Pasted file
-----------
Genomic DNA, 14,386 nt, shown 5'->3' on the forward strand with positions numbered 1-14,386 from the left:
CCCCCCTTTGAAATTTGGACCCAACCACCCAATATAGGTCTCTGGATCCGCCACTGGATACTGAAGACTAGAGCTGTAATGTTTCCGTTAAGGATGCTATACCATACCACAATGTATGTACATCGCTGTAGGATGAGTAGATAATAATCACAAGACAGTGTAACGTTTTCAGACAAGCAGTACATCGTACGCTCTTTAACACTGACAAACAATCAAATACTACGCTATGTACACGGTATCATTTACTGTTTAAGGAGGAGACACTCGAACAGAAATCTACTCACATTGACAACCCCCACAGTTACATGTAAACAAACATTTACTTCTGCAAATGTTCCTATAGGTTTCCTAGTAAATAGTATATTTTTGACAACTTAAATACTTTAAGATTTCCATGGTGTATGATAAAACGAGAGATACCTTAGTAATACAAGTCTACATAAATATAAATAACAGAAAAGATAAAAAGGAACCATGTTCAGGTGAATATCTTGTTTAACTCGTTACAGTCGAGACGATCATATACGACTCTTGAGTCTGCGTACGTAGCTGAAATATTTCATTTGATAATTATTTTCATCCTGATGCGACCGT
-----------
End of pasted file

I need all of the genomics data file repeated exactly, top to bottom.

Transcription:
Genomic DNA, 14,386 nt, shown 5'->3' on the forward strand with positions numbered 1-14,386 from the left:
CCCCCCTTTGAAATTTGGACCCAACCACCCAATATAGGTCTCTGGATCCGCCACTGGATACTGAAGACTAGAGCTGTAATGTTTCCGTTAAGGATGCTATACCATACCACAATGTATGTACATCGCTGTAGGATGAGTAGATAATAATCACAAGACAGTGTAACGTTTTCAGACAAGCAGTACATCGTACGCTCTTTAACACTGACAAACAATCAAATACTACGCTATGTACACGGTATCATTTACTGTTTAAGGAGGAGACACTCGAACAGAAATCTACTCACATTGACAACCCCCACAGTTACATGTAAACAAACATTTACTTCTGCAAATGTTCCTATAGGTTTCCTAGTAAATAGTATATTTTTGACAACTTAAATACTTTAAGATTTCCATGGTGTATGATAAAACGAGAGATACCTTAGTAATACAAGTCTACATAAATATAAATAACAGAAAAGATAAAAAGGAACCATGTTCAGGTGAATATCTTGTTTAACTCGTTACAGTCGAGACGATCATATACGACTCTTGAGTCTGCGTACGTAGCTGAAATATTTCATTTGATAATTATTTTCATCCTGATGCGACCGT